Posts Tagged Paris

The Undercover Soundtrack – Isabel Costello

for logoThe Undercover Soundtrack is a series where I host a writer who uses music as part of their creative environment – perhaps to connect with a character, populate a mysterious place, or hold a moment still to explore its depths. This week my guest is novelist, short story writer and award-winning book blogger Isabel Costello @isabelcostello

Soundtrack by Bruce Springsteen, Pink Floyd, Red Hot Chili Peppers, Black M, Jane Birkin featuring Serge Gainsbourg, The Goo Goo Dolls, Paolo Nutini

Music has been a big inspiration in the writing of Paris Mon Amour although I never listen to it whilst working. I love these tracks for the great sound and vocals, of course, but what I most admire in my favourite singer-songwriters (they tend to be both) is their gift for telling a story and evoking a mood in three or four minutes.  The economy and intensity that come from stripping back to the essentials is something I aspire to as a novelist.

The Undercover Soundtrack Isabel Costello 2If I could only listen to one artist it would be Springsteen.  He has amazing range and to me he embodies ‘goodness’, a key motif in my novel despite the characters’ numerous misdemeanours. In The River, he captures something I’m very susceptible to: the beauty in sadness (or even ugliness), as he re-lives bittersweet memories. Back story gets bad press in fiction but it’s extremely important – the key is to give it the emotional clout of the present, and this song shows how.  I’m on Fire expresses passion in a mellow and understated way; my book is about a married woman of 40 whose life is upended by ‘bad desire’.  In these situations, you either rein it in or find yourself the (not) proud owner of a melodrama.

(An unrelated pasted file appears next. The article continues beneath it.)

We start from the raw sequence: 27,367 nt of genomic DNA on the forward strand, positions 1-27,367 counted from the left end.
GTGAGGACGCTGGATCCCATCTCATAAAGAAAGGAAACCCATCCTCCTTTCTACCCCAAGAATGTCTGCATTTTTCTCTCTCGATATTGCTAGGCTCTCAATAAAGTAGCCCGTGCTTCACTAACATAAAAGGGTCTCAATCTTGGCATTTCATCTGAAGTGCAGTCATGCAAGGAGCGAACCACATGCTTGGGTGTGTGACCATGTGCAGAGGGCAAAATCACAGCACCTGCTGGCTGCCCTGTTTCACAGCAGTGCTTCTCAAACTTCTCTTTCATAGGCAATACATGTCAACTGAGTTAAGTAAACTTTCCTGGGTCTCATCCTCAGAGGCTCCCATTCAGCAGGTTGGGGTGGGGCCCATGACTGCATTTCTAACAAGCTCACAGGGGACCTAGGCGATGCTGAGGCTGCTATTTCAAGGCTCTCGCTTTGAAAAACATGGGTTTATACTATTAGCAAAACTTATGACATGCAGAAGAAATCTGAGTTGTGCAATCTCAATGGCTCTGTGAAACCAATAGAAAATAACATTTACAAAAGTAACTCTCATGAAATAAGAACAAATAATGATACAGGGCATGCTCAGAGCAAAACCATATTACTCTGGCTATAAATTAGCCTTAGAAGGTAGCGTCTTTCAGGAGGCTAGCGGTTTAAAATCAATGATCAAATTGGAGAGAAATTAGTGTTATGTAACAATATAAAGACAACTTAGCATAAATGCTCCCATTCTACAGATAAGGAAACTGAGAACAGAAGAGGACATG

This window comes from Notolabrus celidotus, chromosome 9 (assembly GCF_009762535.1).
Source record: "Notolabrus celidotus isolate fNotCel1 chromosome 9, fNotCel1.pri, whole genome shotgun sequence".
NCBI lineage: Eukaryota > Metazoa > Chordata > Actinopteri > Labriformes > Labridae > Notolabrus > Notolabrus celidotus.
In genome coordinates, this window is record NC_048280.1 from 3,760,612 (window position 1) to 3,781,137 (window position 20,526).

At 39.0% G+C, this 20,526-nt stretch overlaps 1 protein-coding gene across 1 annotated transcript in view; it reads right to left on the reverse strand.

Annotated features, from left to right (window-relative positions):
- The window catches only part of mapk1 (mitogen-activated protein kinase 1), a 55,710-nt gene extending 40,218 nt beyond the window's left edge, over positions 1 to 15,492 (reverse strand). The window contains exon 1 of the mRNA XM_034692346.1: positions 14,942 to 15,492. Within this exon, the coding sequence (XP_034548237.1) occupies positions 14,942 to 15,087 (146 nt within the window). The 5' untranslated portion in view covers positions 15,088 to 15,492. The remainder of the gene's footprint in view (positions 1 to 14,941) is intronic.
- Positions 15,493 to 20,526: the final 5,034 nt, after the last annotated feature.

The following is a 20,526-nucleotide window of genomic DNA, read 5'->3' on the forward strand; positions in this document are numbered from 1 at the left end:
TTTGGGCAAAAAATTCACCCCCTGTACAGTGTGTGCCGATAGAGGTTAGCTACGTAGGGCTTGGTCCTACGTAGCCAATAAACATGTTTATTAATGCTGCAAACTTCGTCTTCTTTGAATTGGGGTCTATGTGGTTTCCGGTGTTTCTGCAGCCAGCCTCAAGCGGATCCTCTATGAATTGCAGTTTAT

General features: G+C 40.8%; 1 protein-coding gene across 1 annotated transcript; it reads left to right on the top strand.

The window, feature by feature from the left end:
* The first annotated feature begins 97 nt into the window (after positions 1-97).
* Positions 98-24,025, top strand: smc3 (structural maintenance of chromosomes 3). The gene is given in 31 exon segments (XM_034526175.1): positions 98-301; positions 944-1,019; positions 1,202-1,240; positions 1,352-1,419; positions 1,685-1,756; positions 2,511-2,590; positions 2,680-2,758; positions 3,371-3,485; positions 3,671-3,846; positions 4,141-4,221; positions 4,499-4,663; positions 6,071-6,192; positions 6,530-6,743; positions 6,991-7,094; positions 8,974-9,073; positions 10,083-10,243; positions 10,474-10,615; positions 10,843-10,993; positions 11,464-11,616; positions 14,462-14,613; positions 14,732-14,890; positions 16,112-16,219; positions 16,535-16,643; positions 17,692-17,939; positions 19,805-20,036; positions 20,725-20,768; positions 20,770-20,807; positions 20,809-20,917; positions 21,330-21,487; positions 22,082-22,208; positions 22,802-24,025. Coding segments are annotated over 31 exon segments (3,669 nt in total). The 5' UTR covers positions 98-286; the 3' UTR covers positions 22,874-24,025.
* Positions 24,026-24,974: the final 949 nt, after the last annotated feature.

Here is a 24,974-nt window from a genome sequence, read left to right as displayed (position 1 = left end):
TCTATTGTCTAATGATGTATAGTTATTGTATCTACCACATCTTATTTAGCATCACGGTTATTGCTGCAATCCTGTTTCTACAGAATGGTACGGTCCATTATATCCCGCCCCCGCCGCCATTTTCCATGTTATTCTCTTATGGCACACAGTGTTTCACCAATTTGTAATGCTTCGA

I love Pink Floyd and it’s perhaps fortunate that I can’t elaborate on the many ways in which Comfortably Numb resonated both in the story of Paris Mon Amour (some will be apparent) but above all in the creative process, which coincided with a turbulent phase in my own life.  It’s always the aim to leave the characters and the reader in a different place to where they started and in this case, the writer too.

Whilst we’re on the deep stuff, Californication by the Red Hot Chili Peppers is one of the few songs mentioned in the text – there’s a California connection – but again, it was very relevant to getting to the psychological core of the characters. It’s a very intelligent song: a complex questioning of what lies under the visible surface, something that fascinates me about people and places. In the book everyone’s hiding something from each other, and often themselves.

And that’s not all they’re doing.  The song that spoke to me on this was On s’fait du mal (We keep hurting each other) by Parisian rapper Black M, which I discovered thanks to my teenage sons. There’s a touching openness to this tale of remorse in which he acknowledges causing pain to those closest to him, something my characters know all about.  I’m moved by emotional honesty wherever I encounter it. Writing this book has made me less guarded and listening to this song played a part in that.

But for all this openness, as you’d expect of a book involving an affair, a lot goes on behind closed doors. I don’t need to get psyched up to write my sex scenes, which rarely get edited; all I need is to imagine my way into character and into the moment. Jane Birkin’s Je t’aime (moi non plus), featuring Serge Gainsbourg has become a bit of a parody – they do ham it up – but it always makes me smile and there’s plenty worth channelling: Gainsbourg has the ultimate sexy voice, the melody is languorous, the lyrics sensual yet remarkably direct, which is both characteristically French and the way I like it.

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Paris Mon Amour is definitely a love story as opposed to a romance novel, but it’s still the first time I fully unleashed my inner romantic, knowing if I didn’t feel it, nobody else would. To this end I often listened to Iris by the Goo Goo Dolls, which is the most heartrendingly beautiful expression of love I’ve come across.  It makes me feel a weird mixture of euphoria and devastation, both of which I needed to capture.  Again there’s that sense of vulnerability, where in falling for someone you surrender part of yourself you won’t ever get back, and of the most intimate connection possible between two people, which is never ‘just sex’, as Alexandra discovers to her cost.